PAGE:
which each man experiences in their respective "projects", culminating
in a reunion of the two after many years.
I found The Starship and The Canoe to be well worth reading.
Marsha Via can be contacted at the Blacksburg Information Service BBS
by Darryl Kenning
Subterraneann Gallery, R.P. Russo.......2
The Lizard War, J. Dalmas...............3
The 97th Step, S. Perry.................3
Orbital Decay, A Steele.................2
Emerald Eyes, D Moran...................5
The War Machine, Drake and Allen........4
(scale is 0 to 5, with 5 highest)
If you can't annoy somebody, there's little point in writing.
NEW FROM MEADOWBROOK:
STRANGE BUT TRUE FACTS ABOUT SEX
The Illustrated Book of Sexual Trivia
by David Smith & Mike Gordon
Finally, a book about sex that even Doctor Ruth can learn from. It's a
humorous guide for trivia buffs and anyone fascinated by sexual facts.
The book contains strange but true and often hilarious facts from
history, anthropology, medicine, literature, and Hollywood gossip. It
includes naughty quotes and lascivious anecdotes, such as:
* Until the 20th century, Egyptian men preferred not to deflower their
brides, instead they paid a servant to do it for them.
* All of the members of the "20,000 Club" have had sex in an airplane
at more than 20,000 feet above ground.
* In Victorian times, some women would bathe in fresh strawberries to
shrink flabby breasts.
* The women of northern Siberia are reputed to show their affection
toward men by throwing slugs at them.
* Gandhi slept with naked women in order to test his celibacy.
Although authors David Smith and Mike Gordon know everything there is
to know about sex, they still have trouble getting dates. Smith is a
freelance writer and Gordon is a popular British cartoonist. They both
live in London, England.
ISBN 0-671-70080-4 64 pages $6.95
TOM CLANCY SPEAKS
(The author of CLEAR AND PRESENT DANGER, THE HUNT FOR RED OCTOBER,
Why were my books popular? With all due modesty, because they were
pretty good books! When I write, I do not think "market", I think
book. I write the kind of book I want to read and if other people want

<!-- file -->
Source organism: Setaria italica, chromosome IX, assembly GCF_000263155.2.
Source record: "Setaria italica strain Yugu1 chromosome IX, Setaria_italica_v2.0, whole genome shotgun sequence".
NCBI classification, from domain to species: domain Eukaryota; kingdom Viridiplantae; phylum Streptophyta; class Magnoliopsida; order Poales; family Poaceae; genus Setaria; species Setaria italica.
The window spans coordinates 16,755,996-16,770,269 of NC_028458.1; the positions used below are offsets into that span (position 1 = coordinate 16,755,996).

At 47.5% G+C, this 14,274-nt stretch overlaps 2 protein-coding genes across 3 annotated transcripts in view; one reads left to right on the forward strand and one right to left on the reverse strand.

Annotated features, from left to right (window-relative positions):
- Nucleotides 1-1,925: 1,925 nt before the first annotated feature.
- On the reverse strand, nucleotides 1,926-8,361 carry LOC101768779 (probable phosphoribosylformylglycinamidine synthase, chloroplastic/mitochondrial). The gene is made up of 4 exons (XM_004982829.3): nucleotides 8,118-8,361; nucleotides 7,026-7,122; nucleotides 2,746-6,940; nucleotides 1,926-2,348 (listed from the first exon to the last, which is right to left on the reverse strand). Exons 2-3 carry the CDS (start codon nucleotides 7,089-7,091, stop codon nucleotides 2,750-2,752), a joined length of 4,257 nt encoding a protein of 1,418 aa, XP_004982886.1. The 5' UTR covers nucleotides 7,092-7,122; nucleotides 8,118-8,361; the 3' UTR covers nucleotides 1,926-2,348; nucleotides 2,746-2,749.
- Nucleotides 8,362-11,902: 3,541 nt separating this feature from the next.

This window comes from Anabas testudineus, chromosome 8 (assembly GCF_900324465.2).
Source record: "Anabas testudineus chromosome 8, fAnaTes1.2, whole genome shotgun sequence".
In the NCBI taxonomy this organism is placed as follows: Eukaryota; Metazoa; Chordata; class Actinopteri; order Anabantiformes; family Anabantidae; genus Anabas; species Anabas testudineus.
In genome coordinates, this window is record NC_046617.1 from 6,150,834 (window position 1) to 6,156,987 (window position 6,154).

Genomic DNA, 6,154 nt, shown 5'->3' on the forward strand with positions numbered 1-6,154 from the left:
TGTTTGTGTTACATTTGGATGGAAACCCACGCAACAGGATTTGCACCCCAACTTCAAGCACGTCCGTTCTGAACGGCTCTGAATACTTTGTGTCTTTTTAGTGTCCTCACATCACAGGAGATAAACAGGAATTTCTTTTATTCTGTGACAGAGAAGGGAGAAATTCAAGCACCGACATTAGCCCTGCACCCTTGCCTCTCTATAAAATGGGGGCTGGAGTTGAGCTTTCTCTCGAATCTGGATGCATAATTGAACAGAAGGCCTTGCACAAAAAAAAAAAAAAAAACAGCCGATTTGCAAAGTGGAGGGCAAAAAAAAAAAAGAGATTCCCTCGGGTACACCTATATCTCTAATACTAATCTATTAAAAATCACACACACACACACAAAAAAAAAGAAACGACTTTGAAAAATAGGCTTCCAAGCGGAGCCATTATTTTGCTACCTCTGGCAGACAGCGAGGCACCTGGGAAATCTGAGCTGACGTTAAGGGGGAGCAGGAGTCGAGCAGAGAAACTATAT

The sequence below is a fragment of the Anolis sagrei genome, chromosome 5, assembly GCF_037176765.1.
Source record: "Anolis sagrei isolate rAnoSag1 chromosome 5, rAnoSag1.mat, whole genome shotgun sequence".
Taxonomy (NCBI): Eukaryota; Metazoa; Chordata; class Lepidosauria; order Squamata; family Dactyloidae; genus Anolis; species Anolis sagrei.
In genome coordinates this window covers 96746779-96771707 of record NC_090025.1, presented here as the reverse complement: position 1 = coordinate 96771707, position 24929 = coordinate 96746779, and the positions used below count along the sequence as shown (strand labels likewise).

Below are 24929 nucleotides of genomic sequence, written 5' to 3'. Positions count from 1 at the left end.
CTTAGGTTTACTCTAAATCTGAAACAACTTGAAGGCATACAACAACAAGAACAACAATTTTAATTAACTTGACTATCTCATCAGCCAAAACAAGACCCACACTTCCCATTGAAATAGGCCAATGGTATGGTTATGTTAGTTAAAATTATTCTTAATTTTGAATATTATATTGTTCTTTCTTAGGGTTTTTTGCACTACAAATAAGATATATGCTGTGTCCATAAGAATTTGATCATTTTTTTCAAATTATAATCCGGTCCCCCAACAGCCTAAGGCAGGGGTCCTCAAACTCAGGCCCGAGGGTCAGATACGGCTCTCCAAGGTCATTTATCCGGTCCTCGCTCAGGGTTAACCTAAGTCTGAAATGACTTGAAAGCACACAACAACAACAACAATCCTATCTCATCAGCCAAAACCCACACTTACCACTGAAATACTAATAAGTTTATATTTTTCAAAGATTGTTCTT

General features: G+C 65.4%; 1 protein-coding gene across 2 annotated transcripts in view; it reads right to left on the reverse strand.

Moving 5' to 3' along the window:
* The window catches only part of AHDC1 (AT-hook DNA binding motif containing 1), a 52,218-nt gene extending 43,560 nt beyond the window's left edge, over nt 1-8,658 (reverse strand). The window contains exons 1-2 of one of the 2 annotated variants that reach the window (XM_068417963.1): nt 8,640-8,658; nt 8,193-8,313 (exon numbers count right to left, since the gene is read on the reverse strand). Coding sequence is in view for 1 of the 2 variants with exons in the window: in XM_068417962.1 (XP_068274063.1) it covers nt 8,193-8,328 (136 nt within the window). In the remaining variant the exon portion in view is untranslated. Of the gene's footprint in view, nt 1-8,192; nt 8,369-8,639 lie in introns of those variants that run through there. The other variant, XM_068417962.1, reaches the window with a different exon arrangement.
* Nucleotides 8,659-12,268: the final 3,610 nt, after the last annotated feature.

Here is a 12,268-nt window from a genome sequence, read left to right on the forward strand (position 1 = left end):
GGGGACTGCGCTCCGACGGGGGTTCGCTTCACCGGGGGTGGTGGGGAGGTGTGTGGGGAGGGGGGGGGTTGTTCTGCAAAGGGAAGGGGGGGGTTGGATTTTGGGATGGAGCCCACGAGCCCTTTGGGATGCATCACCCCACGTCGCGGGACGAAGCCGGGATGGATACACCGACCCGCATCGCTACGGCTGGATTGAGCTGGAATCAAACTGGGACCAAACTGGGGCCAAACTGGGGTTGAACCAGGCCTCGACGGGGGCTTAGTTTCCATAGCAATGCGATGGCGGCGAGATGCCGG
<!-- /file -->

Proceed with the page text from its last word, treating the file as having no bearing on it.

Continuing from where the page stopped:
to buy it, fine. Success for any writer is as much accident as it is
art. The trick to being successful is being noticed, and there are a
whole lot of good writers out there who haven't been noticed.
I will not be writing for awhile; I am presently unemployed. But in
terms of what is going on in Eastern Europe, I believe espionage
activity between the East and West is going to increase, not decrease.
As the Soviets decrease the offensive power of their military, they
will increase their intelligence-gathering abilities just to hedge
their bets. It's the intelligent thing to do.
(From Publishers Weekly, January 5, 1990.)
THE TURNER TOMORROW AWARDS
The Turner Broadcasting System's new division, Turner Publishing Inc.
(see What's News), is sponsoring a contest for SF writers with a
$500,000 first prize and four merit prizes of $50,000 each. Winning
entries will be published in hardcover by Turner Publishing, and TBS
will make movies and/or TV series of as many winners as possible.
It has been stated that the first prize winner will receive $500,000,
plus hardcover publication, plus the royalties from the hardcover, so
apparently the $500,000 is not an advance but is in addition to any
and all royalty payments.
THE BASICS: The contest runs from January 15 to November 20, 1990.
All contestants must be 21 or older. Each entry must be between 50,000
and 100,000 words in length. All stories are to be set in the near
future, 1991-2021, and depict a practical, positive solution to some
world problem that ensures the survival and prosperity of all life on
the planet. Any work that has been previously published in any form,
or even previously submitted, is not eligible (they don't even want
any simultaneous submissions). Obviously they are after material
written specifically for this contest. Each entry will be acknowledged
by postcard, but manuscripts will NOT be returned.
THE FINE PRINT: All entries must be accompanied by a signed official
entry form where the author accepts that Turner Publications "shall
own outright, without further compensation, and Author hereby grants
unlimited motion picture, TV and all other audio visual rights in the
Work or any part of the Work, in any and all modes of distribution
including, without limitation, theatrical and TV motion picture, home
video, radio, merchandising, dramatic stage and phonograph record
purposes, and the right to produce, exploit, publish and perform
prequels, sequels, and remakes of the Work in any media now existing
or hereafter created, throughout the world, for the life of the
copyright and all renewals thereof. 'Work' as used herein includes,
without limitation, the title of the work and the themes, ideas,
formats, characters, interplay of characters, characterizations,
locales, [and] storyline..." Whew! For any winning manuscript that is
deemed not suitable for film adaptation, the movie rights will revert